While “High Performance Broadband for All” may be a great goal from a social planner’s perspective, individuals acting in the marketplace may prioritize other needs with his or her scarce resources. Even if consumers do need Internet access of some kind, the benefits of 100 Mbps download speeds over 25 Mbps, or upload speeds of 100 Mbps versus 3 Mbps may not be worth the costs. 

For broadband ISPs, prices for capital goods are important for building out the network. The relative prices of fiber, copper, wireless, and all the other factors of production in building out a network help them choose in light of anticipated profit. 

All the decisions of broadband ISPs are made through the lens of pursuing profit. If they are successful, it is because the revenues generated are greater than the costs of production, including the cost of money represented in interest rates. Just as importantly, loss shows the ISPs were unsuccessful in cost-effectively serving consumers. While broadband companies may be able to have losses over some period of time, they ultimately must turn a profit at some point, or there will be exit from the marketplace. Profit-and-loss both serve important functions.

Sallet misses the point when he states the“full value of broadband lies not just in the number of jobs it directly creates or the profits it delivers to broadband providers but also in its importance as a mechanism that others use across the economy and society.” From an economic point of view, profits aren’t important because economists love it when broadband ISPs get rich. Profits are important as an incentive to build the networks we all benefit from, and a signal for greater competition and innovation.

Municipal broadband as islands of chaos

Sallet believes the lack of high-speed broadband (as he defines it) is due to the monopoly power of broadband ISPs. He sees the entry of municipal broadband as pro-competitive. But the entry of a government-run broadband company actually creates “islands of chaos” within the market economy, reducing the ability of prices to coordinate disparate plans of action among participants. This, ultimately, makes society poorer.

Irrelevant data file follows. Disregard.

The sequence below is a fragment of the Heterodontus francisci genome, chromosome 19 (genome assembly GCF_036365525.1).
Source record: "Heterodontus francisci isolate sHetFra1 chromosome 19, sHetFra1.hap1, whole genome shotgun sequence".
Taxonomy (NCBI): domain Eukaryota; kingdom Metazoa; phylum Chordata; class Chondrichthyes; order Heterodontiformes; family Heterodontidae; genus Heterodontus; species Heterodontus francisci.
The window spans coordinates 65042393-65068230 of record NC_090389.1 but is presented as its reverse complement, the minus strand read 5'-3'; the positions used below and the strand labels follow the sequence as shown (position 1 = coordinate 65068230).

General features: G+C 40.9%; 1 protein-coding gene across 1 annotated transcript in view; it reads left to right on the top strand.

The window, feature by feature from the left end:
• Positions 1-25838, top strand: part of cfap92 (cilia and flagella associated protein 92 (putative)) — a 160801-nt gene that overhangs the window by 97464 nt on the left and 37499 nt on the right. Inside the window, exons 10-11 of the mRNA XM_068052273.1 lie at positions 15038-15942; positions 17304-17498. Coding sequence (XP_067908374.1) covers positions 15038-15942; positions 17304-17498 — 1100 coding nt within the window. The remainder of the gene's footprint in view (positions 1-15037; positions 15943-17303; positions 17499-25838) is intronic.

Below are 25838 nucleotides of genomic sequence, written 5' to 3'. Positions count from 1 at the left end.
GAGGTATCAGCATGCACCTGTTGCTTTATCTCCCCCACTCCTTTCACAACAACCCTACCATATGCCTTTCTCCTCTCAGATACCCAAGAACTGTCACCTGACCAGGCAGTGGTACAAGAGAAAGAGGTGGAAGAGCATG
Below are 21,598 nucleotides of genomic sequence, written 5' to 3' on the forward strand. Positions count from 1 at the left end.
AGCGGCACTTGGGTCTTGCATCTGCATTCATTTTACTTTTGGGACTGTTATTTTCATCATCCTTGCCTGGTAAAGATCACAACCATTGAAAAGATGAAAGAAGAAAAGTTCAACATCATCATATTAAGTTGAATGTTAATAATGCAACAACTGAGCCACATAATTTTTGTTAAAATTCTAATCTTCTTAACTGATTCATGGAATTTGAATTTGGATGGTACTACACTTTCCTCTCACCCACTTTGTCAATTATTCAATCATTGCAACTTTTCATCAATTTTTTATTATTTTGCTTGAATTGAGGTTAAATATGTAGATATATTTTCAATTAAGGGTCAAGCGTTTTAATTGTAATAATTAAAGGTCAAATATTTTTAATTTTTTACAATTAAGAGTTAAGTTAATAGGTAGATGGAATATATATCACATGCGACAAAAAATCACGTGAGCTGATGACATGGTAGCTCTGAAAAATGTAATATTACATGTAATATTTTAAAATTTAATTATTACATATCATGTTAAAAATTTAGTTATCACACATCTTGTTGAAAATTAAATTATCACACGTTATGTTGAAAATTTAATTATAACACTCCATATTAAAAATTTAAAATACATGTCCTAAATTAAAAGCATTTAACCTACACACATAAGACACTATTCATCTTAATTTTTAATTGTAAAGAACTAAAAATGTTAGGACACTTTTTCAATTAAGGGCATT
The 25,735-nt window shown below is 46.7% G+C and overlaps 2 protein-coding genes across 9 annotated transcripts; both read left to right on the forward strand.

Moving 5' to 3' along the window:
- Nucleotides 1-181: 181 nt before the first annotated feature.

The case against municipal broadband doesn’t rely on greater knowledge of how to build or maintain a network being in the hands of private engineers. It relies instead on the different institutional frameworks within which the manager of the government-run broadband network works as compared to the private broadband ISP. The type of knowledge gained in the market process comes from prices, including profit-and-loss. The manager of the municipal broadband network simply doesn’t have access to this knowledge and can’t calculate the best course of action as a result.

This is because the government-run municipal broadband network is not reliant upon revenues generated by free choices of consumers alone. Rather than needing to ultimately demonstrate positive revenue in order to remain a going concern, government-run providers can instead base their ongoing operation on access to below-market loans backed by government power, cross-subsidies when it is run by a government electric utility, and/or public money in the form of public borrowing (i.e. bonds) or taxes. 

Municipal broadband, in fact, does rely heavily on subsidies from the government. As a result, municipal broadband is not subject to the discipline of the market’s profit-and-loss test. This frees the enterprise to focus on other goals, including higher speeds—especially upload speeds—and lower prices than private ISPs often offer in the same market. This is why municipal broadband networks build symmetrical high-speed fiber networks at higher rates than the private sector.

But far from representing a superior source of “competition,” municipal broadband is actually an example of “predatory entry.” In areas where there is already private provision of broadband, municipal broadband can “out-compete” those providers due to subsidies from the rest of society. Eventually, this could lead to exit by the private ISPs, starting with the least cost-efficient to the most. In areas where there is limited provision of Internet access, the entry of municipal broadband could reduce incentives for private entry altogether. In either case, there is little reason to believe municipal broadband actually increases consumer welfarein the long run.

Moreover, there are serious concerns in relying upon municipal broadband for the buildout of ISP networks. While Sallet describes fiber as “future-proof,” there is little reason to think that it is. The profit motive induces broadband ISPs to constantly innovate and improve their networks. Contrary to what you would expect from an alleged monopoly industry, broadband companies are consistently among the highest investors in the American economy. Similar incentives would not apply to municipal broadband, which lacks the profit motive to innovate. 

Conclusion

There is a definite need to improve public policy to promote more competition in broadband markets. But municipal broadband is not the answer. The lack of profit-and-loss prevents the public manager of municipal broadband from having the price signal necessary to know it is serving the public cost-effectively. No amount of bureaucratic management can replace the institutional incentives of the marketplace.